The retina of the eye, which is part of the central nervous system, is where visual impressions take their initial shape. The retina consists of photoreceptors and several different specialized nerve cells that use various networks to coordinate impressions from the light-sensitive photoreceptors before the information is relayed to the brain.
Per-Henrik Edqvist has studied how the retina’s complex structure of specialized cells is formed from a small number of retina stem cells during the fetal development of chickens.
Above all, he has examined how one of the retina’s specialized cell types, so-called horizontal cells, are formed and reach maturity. Their task is to receive and integrate information from a large number of photoreceptors, and there are at least two functionally different types.
“We have characterized the molecular development of these different horizontal cell types in order to better understand how the nervous system is formed,” explains Per-Henrik Edqvist.
He shows that the different types take on their determined role at a very early stage in development, which conflicts with certain conventional models of the development of the retina. What’s more, they do not develop simultaneously but rather one after the other, and in their development they undergo a highly unexpected cell migration from their birth site to their ultimate position in the retina.
“The fact that they migrate at different times toward or away from signals that can influence their continued development may be the mechanism that governs them in different developmental directions,” says Per-Henrik Edqvist.
The dissertation enhances our knowledge of how the central nervous system is formed during fetal development, and thereby our understanding of how disturbances of the brain and ocular system can occur and be prevented.
“By understanding these mechanisms, we hope some day to be able to use stem cells to create spare parts that can replace damaged or dead nerve cells in the retina.”
Anneli Waara | alfa
Cholesterol-lowering drugs may fight infectious disease
22.08.2017 | Duke University
Once invincible superbug squashed by 'superteam' of antibiotics
22.08.2017 | University at Buffalo
Whether you call it effervescent, fizzy, or sparkling, carbonated water is making a comeback as a beverage. Aside from quenching thirst, researchers at the University of Illinois at Urbana-Champaign have discovered a new use for these "bubbly" concoctions that will have major impact on the manufacturer of the world's thinnest, flattest, and one most useful materials -- graphene.
As graphene's popularity grows as an advanced "wonder" material, the speed and quality at which it can be manufactured will be paramount. With that in mind,...
Physicists at the University of Bonn have managed to create optical hollows and more complex patterns into which the light of a Bose-Einstein condensate flows. The creation of such highly low-loss structures for light is a prerequisite for complex light circuits, such as for quantum information processing for a new generation of computers. The researchers are now presenting their results in the journal Nature Photonics.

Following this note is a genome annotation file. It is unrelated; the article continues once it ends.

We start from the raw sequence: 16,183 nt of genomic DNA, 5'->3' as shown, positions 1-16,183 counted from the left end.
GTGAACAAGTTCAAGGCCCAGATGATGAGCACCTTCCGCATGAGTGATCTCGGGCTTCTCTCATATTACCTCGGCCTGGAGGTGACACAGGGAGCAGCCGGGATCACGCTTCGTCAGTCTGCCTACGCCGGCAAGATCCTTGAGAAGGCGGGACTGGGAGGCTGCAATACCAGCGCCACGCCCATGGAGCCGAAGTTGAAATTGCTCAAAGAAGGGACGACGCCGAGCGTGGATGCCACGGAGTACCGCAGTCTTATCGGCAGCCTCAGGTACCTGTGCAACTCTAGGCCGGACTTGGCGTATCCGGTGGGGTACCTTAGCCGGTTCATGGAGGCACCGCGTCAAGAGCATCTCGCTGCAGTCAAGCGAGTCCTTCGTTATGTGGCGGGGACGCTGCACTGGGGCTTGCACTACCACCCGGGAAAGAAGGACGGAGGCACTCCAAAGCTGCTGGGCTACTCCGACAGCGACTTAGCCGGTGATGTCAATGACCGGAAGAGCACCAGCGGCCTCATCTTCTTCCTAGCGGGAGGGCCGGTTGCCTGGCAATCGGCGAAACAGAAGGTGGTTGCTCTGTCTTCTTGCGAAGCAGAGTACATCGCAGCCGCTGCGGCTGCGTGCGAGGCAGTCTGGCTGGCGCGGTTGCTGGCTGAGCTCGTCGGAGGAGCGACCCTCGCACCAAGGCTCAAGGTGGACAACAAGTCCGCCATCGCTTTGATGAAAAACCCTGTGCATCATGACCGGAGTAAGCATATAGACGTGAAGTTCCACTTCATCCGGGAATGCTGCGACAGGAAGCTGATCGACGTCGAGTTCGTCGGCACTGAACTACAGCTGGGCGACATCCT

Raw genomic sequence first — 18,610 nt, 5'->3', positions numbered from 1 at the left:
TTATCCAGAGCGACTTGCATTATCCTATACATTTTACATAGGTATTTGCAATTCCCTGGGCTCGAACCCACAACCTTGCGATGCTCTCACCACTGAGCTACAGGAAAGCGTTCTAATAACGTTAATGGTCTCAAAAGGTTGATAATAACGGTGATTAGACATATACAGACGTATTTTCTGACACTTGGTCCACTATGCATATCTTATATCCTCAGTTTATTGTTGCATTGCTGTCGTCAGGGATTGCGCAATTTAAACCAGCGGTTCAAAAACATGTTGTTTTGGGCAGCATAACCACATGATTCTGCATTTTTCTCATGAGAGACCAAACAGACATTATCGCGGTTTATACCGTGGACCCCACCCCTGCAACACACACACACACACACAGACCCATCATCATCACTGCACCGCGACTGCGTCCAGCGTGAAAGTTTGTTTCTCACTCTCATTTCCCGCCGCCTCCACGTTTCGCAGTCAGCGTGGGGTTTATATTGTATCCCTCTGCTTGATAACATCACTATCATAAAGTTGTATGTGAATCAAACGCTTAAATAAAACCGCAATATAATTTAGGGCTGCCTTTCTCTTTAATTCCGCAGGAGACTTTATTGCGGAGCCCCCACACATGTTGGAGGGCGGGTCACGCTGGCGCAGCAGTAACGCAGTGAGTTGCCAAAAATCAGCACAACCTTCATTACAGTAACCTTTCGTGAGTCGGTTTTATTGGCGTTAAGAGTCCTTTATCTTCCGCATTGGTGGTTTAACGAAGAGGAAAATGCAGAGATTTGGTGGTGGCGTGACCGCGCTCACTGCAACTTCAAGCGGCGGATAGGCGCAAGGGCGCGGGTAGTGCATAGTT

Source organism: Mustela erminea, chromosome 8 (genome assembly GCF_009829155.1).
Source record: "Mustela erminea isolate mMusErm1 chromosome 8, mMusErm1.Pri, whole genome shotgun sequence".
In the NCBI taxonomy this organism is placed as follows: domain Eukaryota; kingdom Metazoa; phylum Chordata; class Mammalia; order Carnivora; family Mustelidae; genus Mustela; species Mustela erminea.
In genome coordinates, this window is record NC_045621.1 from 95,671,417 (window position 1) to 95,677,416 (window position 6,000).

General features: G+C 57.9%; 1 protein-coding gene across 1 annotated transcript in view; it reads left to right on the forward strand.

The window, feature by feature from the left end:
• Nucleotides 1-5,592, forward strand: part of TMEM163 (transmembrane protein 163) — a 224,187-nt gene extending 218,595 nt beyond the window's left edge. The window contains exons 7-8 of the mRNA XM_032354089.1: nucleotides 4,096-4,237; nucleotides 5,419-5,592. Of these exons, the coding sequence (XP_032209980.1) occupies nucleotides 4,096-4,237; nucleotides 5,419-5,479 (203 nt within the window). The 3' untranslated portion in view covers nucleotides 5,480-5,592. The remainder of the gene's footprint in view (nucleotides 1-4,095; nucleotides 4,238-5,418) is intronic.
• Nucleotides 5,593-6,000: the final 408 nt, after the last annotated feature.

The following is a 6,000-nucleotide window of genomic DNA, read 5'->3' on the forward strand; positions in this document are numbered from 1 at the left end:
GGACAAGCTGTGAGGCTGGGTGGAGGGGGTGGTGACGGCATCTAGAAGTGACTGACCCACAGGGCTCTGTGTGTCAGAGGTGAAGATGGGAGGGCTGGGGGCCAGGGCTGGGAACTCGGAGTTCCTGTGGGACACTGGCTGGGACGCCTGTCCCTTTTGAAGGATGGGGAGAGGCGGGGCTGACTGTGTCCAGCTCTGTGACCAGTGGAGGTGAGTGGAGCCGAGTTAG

Light particles (photons) occur as tiny, indivisible portions. Many thousands of these light portions can be merged to form a single super-photon if they are...
For the first time, scientists have shown that circular RNA is linked to brain function. When a RNA molecule called Cdr1as was deleted from the genome of mice, the animals had problems filtering out unnecessary information – like patients suffering from neuropsychiatric disorders.
While hundreds of circular RNAs (circRNAs) are abundant in mammalian brains, one big question has remained unanswered: What are they actually good for? In the...
An experimental small satellite has successfully collected and delivered data on a key measurement for predicting changes in Earth's climate.
The Radiometer Assessment using Vertically Aligned Nanotubes (RAVAN) CubeSat was launched into low-Earth orbit on Nov. 11, 2016, in order to test new...
A study led by scientists of the Max Planck Institute for the Structure and Dynamics of Matter (MPSD) at the Center for Free-Electron Laser Science in Hamburg presents evidence of the coexistence of superconductivity and “charge-density-waves” in compounds of the poorly-studied family of bismuthates. This observation opens up new perspectives for a deeper understanding of the phenomenon of high-temperature superconductivity, a topic which is at the core of condensed matter research since more than 30 years. The paper by Nicoletti et al has been published in the PNAS.
Since the beginning of the 20th century, superconductivity had been observed in some metals at temperatures only a few degrees above the absolute zero (minus...
16.08.2017 | Event News
04.08.2017 | Event News
26.07.2017 | Event News
22.08.2017 | Health and Medicine
22.08.2017 | Materials Sciences
22.08.2017 | Life Sciences